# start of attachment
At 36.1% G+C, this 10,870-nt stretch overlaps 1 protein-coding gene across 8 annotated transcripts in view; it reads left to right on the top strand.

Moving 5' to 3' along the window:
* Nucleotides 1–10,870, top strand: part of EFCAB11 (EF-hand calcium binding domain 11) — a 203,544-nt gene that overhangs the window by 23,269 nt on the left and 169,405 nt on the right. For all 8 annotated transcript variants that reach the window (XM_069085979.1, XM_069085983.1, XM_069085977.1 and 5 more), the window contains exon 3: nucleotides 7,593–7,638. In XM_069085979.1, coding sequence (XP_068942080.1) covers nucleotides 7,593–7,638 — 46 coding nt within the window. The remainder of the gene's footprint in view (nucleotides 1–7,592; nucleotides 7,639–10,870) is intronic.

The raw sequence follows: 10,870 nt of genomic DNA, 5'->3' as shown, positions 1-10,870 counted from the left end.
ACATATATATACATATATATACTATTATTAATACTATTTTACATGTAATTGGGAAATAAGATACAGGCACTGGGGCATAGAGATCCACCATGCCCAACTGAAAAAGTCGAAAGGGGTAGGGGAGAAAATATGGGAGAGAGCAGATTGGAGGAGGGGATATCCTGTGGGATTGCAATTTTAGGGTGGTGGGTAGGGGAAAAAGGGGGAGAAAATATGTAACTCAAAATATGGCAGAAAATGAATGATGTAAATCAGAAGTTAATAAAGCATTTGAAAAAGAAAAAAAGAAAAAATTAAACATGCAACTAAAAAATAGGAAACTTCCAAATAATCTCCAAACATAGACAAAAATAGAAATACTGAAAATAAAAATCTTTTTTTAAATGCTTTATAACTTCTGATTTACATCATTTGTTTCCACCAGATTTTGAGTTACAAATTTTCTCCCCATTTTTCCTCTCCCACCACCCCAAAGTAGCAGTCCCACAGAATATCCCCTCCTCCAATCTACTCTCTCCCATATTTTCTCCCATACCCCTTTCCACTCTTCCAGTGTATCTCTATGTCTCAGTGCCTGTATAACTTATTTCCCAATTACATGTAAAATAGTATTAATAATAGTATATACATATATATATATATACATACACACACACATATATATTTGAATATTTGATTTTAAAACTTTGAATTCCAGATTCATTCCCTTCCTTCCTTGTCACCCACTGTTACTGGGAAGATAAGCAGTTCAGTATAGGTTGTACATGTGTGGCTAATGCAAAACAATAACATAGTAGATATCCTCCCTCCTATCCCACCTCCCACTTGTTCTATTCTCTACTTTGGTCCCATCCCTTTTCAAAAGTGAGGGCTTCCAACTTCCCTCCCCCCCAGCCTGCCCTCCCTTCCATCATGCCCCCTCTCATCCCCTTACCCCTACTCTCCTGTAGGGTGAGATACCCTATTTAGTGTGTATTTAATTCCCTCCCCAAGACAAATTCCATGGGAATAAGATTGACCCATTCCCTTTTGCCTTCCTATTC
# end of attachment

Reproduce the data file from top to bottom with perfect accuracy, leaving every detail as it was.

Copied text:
At 36.1% G+C, this 10,870-nt stretch overlaps 1 protein-coding gene across 8 annotated transcripts in view; it reads left to right on the top strand.

Moving 5' to 3' along the window:
* Nucleotides 1–10,870, top strand: part of EFCAB11 (EF-hand calcium binding domain 11) — a 203,544-nt gene that overhangs the window by 23,269 nt on the left and 169,405 nt on the right. For all 8 annotated transcript variants that reach the window (XM_069085979.1, XM_069085983.1, XM_069085977.1 and 5 more), the window contains exon 3: nucleotides 7,593–7,638. In XM_069085979.1, coding sequence (XP_068942080.1) covers nucleotides 7,593–7,638 — 46 coding nt within the window. The remainder of the gene's footprint in view (nucleotides 1–7,592; nucleotides 7,639–10,870) is intronic.

The raw sequence follows: 10,870 nt of genomic DNA, 5'->3' as shown, positions 1-10,870 counted from the left end.
ACATATATATACATATATATACTATTATTAATACTATTTTACATGTAATTGGGAAATAAGATACAGGCACTGGGGCATAGAGATCCACCATGCCCAACTGAAAAAGTCGAAAGGGGTAGGGGAGAAAATATGGGAGAGAGCAGATTGGAGGAGGGGATATCCTGTGGGATTGCAATTTTAGGGTGGTGGGTAGGGGAAAAAGGGGGAGAAAATATGTAACTCAAAATATGGCAGAAAATGAATGATGTAAATCAGAAGTTAATAAAGCATTTGAAAAAGAAAAAAAGAAAAAATTAAACATGCAACTAAAAAATAGGAAACTTCCAAATAATCTCCAAACATAGACAAAAATAGAAATACTGAAAATAAAAATCTTTTTTTAAATGCTTTATAACTTCTGATTTACATCATTTGTTTCCACCAGATTTTGAGTTACAAATTTTCTCCCCATTTTTCCTCTCCCACCACCCCAAAGTAGCAGTCCCACAGAATATCCCCTCCTCCAATCTACTCTCTCCCATATTTTCTCCCATACCCCTTTCCACTCTTCCAGTGTATCTCTATGTCTCAGTGCCTGTATAACTTATTTCCCAATTACATGTAAAATAGTATTAATAATAGTATATACATATATATATATATACATACACACACACATATATATTTGAATATTTGATTTTAAAACTTTGAATTCCAGATTCATTCCCTTCCTTCCTTGTCACCCACTGTTACTGGGAAGATAAGCAGTTCAGTATAGGTTGTACATGTGTGGCTAATGCAAAACAATAACATAGTAGATATCCTCCCTCCTATCCCACCTCCCACTTGTTCTATTCTCTACTTTGGTCCCATCCCTTTTCAAAAGTGAGGGCTTCCAACTTCCCTCCCCCCCAGCCTGCCCTCCCTTCCATCATGCCCCCTCTCATCCCCTTACCCCTACTCTCCTGTAGGGTGAGATACCCTATTTAGTGTGTATTTAATTCCCTCCCCAAGACAAATTCCATGGGAATAAGATTGACCCATTCCCTTTTGCCTTCCTATTC